When Fido coughs or Fluffy sneezes, the city’s animal owners struggle with their hypochondriac impulses
- Last Updated: 1:03 AM, October 28, 2012
- Posted: 12:43 AM, October 28, 2012
I'm always worried about Lester,” says Louise Rozett, 41, a writer of young-adult fiction who lives in Brooklyn. “I love him as much if not more than anyone or anything in my life, so when I think there might be a problem, it’s pretty much all I can think about.”
Rozett isn’t talking about her child or a romantic partner, but rather her 2-year-old Bernese mountain dog. “I really have to force myself not to pick up the phone and call the vet for every little thing,” she says.
As with many who have animals in the city, her pup’s health and well-being is an ever-present worry that walks the fine line between legitimate concern and pet-focused hypochondria.
“People in New York are very in tune with their animals and very proactive,” says Dr. Kristin Lester, a veterinarian with the Seaport Animal Hospital in lower Manhattan. “Sometimes you notice something very subtle and it turns out to be really significant. But...it could be nothing, just a change in barometric pressure.”
Dr. Hilary Nims, a veterinarian at Hope Veterinary Services in Boerum Hill, Brooklyn, says she’s become accustomed to managing neurotic pet owners and has observed that pet-hypochondria tends to afflict young couples who get a pet to test their caretaking abilities before having a child.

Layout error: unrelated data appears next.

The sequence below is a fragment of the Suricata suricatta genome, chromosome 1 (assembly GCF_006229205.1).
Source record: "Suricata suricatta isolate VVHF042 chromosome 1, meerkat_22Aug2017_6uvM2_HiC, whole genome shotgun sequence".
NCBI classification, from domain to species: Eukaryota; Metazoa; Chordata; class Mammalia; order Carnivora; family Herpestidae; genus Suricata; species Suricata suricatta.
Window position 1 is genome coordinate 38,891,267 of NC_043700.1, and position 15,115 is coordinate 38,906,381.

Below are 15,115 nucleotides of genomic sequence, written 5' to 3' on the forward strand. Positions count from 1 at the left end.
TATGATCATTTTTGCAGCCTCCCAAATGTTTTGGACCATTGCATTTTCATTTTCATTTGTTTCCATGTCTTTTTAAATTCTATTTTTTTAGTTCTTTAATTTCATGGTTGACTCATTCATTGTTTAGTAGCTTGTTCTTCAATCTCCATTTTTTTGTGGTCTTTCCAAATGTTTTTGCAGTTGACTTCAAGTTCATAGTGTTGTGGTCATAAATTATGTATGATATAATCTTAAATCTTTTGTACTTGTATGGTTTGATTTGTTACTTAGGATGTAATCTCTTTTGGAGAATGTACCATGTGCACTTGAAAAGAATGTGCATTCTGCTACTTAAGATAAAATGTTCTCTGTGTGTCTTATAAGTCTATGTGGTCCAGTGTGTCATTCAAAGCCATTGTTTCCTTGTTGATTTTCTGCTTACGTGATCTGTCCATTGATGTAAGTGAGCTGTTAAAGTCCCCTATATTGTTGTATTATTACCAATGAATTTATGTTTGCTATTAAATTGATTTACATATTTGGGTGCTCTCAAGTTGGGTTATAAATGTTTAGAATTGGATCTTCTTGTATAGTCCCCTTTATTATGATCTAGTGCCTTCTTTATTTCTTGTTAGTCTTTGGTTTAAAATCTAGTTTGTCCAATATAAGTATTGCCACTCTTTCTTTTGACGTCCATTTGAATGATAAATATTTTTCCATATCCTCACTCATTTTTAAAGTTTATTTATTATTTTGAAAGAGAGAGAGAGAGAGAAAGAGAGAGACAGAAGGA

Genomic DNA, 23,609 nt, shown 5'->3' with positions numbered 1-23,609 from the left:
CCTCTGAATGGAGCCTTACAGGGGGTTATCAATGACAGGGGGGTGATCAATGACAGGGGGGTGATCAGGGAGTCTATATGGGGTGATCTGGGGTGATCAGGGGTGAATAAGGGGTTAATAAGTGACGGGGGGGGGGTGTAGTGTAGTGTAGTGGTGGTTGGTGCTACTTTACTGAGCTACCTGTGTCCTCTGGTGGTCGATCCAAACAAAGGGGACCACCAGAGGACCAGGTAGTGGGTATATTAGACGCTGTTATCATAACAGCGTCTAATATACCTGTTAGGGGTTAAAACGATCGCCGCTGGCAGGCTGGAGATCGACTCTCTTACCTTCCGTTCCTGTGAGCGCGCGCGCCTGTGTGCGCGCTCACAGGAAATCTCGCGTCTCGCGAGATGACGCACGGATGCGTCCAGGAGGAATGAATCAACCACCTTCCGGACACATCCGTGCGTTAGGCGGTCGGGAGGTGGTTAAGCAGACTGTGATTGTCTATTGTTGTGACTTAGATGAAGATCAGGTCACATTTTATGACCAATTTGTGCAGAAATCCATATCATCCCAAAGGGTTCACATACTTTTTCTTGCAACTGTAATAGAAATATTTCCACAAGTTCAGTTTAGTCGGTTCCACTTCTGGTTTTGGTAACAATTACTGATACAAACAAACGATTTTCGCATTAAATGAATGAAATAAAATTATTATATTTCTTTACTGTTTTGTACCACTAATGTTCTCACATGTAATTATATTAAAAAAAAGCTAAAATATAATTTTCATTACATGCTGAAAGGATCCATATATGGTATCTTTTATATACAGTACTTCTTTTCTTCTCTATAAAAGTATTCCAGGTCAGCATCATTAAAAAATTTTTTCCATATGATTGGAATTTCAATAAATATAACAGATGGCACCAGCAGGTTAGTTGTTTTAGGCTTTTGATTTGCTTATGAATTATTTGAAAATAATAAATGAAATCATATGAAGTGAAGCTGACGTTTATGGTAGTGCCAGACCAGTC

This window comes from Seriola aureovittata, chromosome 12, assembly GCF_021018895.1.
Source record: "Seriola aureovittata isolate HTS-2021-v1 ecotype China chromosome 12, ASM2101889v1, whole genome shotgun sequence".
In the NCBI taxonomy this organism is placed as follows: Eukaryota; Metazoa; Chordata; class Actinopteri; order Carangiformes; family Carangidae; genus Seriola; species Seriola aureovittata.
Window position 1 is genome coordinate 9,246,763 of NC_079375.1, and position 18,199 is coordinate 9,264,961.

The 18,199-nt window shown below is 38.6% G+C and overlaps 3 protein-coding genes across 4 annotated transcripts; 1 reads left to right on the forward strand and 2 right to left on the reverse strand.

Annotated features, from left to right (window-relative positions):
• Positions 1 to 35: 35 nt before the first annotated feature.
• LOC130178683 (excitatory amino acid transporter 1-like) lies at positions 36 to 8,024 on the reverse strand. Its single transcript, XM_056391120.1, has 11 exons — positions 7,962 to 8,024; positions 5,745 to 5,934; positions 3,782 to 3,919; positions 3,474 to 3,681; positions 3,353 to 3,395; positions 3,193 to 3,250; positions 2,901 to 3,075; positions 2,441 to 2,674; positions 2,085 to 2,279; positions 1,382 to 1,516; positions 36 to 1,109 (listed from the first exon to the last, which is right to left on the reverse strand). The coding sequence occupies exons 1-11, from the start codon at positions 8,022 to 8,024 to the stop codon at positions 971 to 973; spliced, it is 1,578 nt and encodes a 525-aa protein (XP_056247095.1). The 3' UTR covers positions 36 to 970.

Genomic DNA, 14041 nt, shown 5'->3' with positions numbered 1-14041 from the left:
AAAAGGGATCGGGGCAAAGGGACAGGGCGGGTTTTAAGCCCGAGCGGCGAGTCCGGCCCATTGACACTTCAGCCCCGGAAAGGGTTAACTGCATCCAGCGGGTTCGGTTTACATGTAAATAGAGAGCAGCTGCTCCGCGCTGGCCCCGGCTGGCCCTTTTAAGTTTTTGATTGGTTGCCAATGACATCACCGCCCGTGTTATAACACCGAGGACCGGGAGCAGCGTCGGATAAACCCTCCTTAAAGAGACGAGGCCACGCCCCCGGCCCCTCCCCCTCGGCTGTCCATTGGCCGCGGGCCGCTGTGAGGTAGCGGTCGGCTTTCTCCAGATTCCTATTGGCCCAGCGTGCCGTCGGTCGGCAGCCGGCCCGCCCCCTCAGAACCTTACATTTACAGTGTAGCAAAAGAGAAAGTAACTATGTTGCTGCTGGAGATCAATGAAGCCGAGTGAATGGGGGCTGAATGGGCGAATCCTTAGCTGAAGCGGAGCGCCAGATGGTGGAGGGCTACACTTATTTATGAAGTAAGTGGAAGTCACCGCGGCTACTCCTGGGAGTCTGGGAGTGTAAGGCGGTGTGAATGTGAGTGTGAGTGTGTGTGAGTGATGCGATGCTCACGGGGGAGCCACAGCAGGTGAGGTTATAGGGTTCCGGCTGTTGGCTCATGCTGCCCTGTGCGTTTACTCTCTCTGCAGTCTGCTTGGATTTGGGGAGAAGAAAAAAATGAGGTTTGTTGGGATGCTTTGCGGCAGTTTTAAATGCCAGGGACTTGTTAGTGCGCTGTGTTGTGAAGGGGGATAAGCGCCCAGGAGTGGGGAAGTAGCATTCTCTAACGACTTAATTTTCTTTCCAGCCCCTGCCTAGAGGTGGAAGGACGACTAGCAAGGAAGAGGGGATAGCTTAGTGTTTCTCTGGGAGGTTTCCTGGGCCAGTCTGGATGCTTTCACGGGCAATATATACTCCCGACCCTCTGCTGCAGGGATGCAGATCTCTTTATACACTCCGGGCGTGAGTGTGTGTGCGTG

Recently, she recalls, a couple brought their terrier into the practice. The woman had become concerned about a small bump on its head, and also feared the dog might be sick because he’d eaten a sweet potato. It was evident the boyfriend found it all a bit absurd. “Those are the most difficult, when one [owner] has taken on the maternal role and one is more dismissive,” she says. In the end, the dog ended up having a developmental eye disease, and the boyfriend was humbled. “It’s better to be safe than sorry,” Nims cautions.
How can pet owners deduce when their concern is legitimate and when they’re being overly neurotic? Here, some tips:
* Don’t miss your checkups: The ASPCA recommends that cats and dogs get an annual physical. Senior pets should be checked out twice a year.
* Know what’s normal: Juliet Sternberg, the director of Hope Veterinary Services, has heard from cat owners concerned that their pet is sleeping all day, but that’s actually prototypical feline behavior. Lester suggests that owners should read up on the health-related quirks common to their animals’ breed and age.
* Know what’s an urgent concern: Lester notes that any animal demonstrating a respiratory problem — such as labored breathing — requires immediate medical attention.
* Consider waiting it out: While it can be scary to see your pet projectile vomiting, a onetime incident doesn’t necessarily mean you need to rush to the vet. “If the dog is still standing, and they’re wagging their tail, one episode is fine,” Nims says, “especially if he’s still eating.”
* But leave the doctoring to the doctor: Drugs that appear virtually harmless to humans, such as ibuprofen, can kill a dog, says Nims. A professional should make all medication decisions. Also, be wary of relying on the Internet for medical advice. There’s a fine line between learning more about your kitty and diagnosing him.